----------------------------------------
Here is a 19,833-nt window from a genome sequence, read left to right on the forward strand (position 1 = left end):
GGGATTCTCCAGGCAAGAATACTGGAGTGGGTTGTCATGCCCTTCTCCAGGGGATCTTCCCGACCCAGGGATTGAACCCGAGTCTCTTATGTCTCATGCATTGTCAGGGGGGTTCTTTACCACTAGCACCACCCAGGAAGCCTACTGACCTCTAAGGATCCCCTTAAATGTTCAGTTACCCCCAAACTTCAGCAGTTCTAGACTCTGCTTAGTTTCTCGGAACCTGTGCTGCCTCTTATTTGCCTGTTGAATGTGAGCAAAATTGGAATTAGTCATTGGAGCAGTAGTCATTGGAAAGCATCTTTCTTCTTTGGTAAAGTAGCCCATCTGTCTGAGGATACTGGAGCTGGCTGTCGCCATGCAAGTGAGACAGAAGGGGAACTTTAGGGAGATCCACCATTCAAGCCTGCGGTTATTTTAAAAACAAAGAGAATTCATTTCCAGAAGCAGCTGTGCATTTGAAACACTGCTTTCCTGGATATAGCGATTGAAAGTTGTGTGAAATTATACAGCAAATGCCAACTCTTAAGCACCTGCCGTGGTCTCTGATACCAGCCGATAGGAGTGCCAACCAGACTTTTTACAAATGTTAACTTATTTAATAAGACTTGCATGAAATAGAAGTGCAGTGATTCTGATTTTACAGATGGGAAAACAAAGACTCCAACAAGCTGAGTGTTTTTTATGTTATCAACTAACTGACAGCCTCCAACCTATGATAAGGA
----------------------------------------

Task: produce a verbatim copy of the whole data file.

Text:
Here is a 19,833-nt window from a genome sequence, read left to right on the forward strand (position 1 = left end):
GGGATTCTCCAGGCAAGAATACTGGAGTGGGTTGTCATGCCCTTCTCCAGGGGATCTTCCCGACCCAGGGATTGAACCCGAGTCTCTTATGTCTCATGCATTGTCAGGGGGGTTCTTTACCACTAGCACCACCCAGGAAGCCTACTGACCTCTAAGGATCCCCTTAAATGTTCAGTTACCCCCAAACTTCAGCAGTTCTAGACTCTGCTTAGTTTCTCGGAACCTGTGCTGCCTCTTATTTGCCTGTTGAATGTGAGCAAAATTGGAATTAGTCATTGGAGCAGTAGTCATTGGAAAGCATCTTTCTTCTTTGGTAAAGTAGCCCATCTGTCTGAGGATACTGGAGCTGGCTGTCGCCATGCAAGTGAGACAGAAGGGGAACTTTAGGGAGATCCACCATTCAAGCCTGCGGTTATTTTAAAAACAAAGAGAATTCATTTCCAGAAGCAGCTGTGCATTTGAAACACTGCTTTCCTGGATATAGCGATTGAAAGTTGTGTGAAATTATACAGCAAATGCCAACTCTTAAGCACCTGCCGTGGTCTCTGATACCAGCCGATAGGAGTGCCAACCAGACTTTTTACAAATGTTAACTTATTTAATAAGACTTGCATGAAATAGAAGTGCAGTGATTCTGATTTTACAGATGGGAAAACAAAGACTCCAACAAGCTGAGTGTTTTTTATGTTATCAACTAACTGACAGCCTCCAACCTATGATAAGGA